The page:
Do you remember that show? I used to love watching it–people running around like crazy with their big shopping carts looking for hidden clues, as I would bite my nails screaming: “Don’t grind the coffee! It takes too much time!”
Do you sometimes feel like when you’re doing your own supermarket shopping, you feel like chaotic, all over the place, and unfocused. Just take a step back and look at the packed shelves, the thousands of products beckoning to be bought. I’m well versed in nutrition, yet even I have some major difficulties when making my purchases.
I’ve been brushing up on my supermarket smarts by reading the book Read it Before You Eat It by dietitian Bonnie-Taub-Dix. I’m halfway through but I love it–easy to understand, and easy to read. In fact, this book should be required reading for school.
Here are 5 amazing tidbits I’ve learned from the book so far:
1. In regards to protein, an serving size is 3 ounces. However, meat is labeled in grams, not ounces. Use this conversion: 7 grams= 1 ounce. So, if you purchase a package of meat that’s 21 grams, you have 3 ounces of that protein.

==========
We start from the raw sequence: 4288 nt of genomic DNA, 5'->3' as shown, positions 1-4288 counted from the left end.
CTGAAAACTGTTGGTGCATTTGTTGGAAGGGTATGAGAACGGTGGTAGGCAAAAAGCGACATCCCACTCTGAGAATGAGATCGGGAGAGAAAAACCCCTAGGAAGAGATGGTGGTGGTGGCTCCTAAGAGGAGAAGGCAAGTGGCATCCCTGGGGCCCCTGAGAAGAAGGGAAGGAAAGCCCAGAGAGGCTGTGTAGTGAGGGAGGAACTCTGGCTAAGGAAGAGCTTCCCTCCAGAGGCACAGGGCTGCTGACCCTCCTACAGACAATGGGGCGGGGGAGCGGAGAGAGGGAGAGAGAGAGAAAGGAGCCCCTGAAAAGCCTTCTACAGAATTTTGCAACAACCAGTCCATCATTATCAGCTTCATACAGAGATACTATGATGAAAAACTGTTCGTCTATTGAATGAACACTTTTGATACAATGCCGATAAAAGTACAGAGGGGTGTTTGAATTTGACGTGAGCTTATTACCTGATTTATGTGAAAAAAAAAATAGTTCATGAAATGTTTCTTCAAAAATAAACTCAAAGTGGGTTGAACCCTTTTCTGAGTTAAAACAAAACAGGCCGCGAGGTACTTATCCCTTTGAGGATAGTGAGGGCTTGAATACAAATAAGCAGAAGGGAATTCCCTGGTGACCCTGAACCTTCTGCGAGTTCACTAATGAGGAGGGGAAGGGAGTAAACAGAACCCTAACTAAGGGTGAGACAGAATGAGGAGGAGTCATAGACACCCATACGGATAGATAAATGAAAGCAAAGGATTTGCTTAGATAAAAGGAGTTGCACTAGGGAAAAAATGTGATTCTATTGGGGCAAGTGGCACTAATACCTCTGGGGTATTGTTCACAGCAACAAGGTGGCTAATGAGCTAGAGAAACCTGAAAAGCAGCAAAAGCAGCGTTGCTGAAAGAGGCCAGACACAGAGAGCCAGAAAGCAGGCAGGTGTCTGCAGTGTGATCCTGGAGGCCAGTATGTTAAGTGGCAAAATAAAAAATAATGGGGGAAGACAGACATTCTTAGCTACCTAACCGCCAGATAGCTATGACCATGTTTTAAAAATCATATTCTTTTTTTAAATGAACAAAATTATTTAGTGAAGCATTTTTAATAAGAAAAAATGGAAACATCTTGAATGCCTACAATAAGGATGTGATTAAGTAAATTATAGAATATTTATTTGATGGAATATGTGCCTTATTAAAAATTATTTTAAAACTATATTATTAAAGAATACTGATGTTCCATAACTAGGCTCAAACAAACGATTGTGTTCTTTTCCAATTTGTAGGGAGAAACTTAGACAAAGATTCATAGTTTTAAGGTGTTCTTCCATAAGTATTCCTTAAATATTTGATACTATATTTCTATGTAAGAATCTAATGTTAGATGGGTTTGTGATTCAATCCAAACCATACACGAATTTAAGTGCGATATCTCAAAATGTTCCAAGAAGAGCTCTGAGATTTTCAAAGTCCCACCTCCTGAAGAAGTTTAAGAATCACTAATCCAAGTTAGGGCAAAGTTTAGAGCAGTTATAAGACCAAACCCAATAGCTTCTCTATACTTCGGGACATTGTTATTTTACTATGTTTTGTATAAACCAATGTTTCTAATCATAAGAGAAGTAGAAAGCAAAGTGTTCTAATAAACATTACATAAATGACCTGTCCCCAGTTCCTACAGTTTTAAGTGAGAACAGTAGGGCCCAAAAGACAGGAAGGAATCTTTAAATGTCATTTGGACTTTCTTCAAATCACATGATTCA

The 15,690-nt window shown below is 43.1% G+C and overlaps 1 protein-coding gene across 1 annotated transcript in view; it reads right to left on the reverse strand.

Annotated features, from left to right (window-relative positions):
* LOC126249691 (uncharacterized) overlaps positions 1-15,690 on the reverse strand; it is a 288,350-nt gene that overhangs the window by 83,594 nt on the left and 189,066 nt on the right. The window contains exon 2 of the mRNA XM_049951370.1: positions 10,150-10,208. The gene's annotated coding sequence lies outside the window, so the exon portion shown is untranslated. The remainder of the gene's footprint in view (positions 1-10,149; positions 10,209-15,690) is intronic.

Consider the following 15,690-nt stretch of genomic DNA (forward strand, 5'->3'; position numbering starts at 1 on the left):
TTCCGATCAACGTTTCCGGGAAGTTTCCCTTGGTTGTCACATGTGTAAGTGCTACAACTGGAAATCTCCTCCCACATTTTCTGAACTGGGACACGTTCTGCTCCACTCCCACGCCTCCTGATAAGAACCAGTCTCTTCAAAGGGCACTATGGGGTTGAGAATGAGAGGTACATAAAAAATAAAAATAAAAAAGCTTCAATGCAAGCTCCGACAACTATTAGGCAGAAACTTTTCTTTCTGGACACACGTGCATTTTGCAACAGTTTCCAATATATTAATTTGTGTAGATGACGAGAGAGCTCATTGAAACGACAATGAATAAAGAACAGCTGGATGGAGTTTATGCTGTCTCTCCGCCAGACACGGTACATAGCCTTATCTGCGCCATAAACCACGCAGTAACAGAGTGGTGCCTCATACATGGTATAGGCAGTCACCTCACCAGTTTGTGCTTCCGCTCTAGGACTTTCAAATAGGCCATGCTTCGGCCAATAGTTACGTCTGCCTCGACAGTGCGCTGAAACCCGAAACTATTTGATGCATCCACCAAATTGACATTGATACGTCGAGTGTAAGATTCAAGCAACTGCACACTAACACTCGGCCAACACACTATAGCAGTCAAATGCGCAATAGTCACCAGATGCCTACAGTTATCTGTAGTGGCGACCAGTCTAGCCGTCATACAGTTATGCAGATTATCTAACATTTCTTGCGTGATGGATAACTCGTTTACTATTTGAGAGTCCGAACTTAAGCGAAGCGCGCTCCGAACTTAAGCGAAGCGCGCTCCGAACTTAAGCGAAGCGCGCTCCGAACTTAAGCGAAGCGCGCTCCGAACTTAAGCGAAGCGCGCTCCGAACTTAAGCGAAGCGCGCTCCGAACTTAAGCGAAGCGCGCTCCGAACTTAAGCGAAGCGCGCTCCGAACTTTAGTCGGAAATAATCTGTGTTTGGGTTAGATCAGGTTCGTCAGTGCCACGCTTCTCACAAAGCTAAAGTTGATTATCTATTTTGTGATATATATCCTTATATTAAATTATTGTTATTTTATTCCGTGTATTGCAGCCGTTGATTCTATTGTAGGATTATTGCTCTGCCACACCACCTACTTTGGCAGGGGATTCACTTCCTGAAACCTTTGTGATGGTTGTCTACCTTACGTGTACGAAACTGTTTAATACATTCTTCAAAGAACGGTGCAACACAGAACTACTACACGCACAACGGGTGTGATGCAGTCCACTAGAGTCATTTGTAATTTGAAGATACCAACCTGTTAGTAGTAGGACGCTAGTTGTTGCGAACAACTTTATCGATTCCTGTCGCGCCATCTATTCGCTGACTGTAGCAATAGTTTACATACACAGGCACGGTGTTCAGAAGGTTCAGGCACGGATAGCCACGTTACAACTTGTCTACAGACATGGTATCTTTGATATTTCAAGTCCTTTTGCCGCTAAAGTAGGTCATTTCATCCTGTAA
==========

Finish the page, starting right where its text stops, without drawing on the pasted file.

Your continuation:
2. Brown sugar is not healthy. Brown sugar is the same as white sugar, but colored with molasses (which is the dark brown sticky substance left over from sugar processing. Light brown sugar means it has less molasses, dark brown has more. So, to reiterate: Brown sugar= sugar.
3. Cane juice sounds natural and healthy, right? Not so. Cane juice is the same as sugar. Don’t let these terms fool you: cane juice crystals, evaporated cane juice, crystallized cane juice. It’s all sugar.
4. The word “natural” on a package is an unregulated term, meaning–anyone can use it, and it doesn’t really have to mean anything. The word is supposed to suggest that the product has no additional additives or artificial ingredients, but take a look at a nutrition label and you’ll find otherwise. So don’t let the word “natural” fool you into thinking you’ve automatically got a healthy item in your hands.
5. Wheat bread isn’t always what it seems. Quite often the dark color is the result of coloring from caramel or molasses (crazy, right?) When purchasing bread, look for “Whole Grains” or “100% whole wheat” as the first ingredient.
I highly recommend picking up this book and learning how to decipher those complicated nutrition labels, and to look beyond food manufacturer’s buzz words, like Natural, Light, and Fat Free. You owe it to yourself and your family to be a savvy supermarket shopper!
What confuses you in the supermarket? What are your smart supermarket shopping tactics?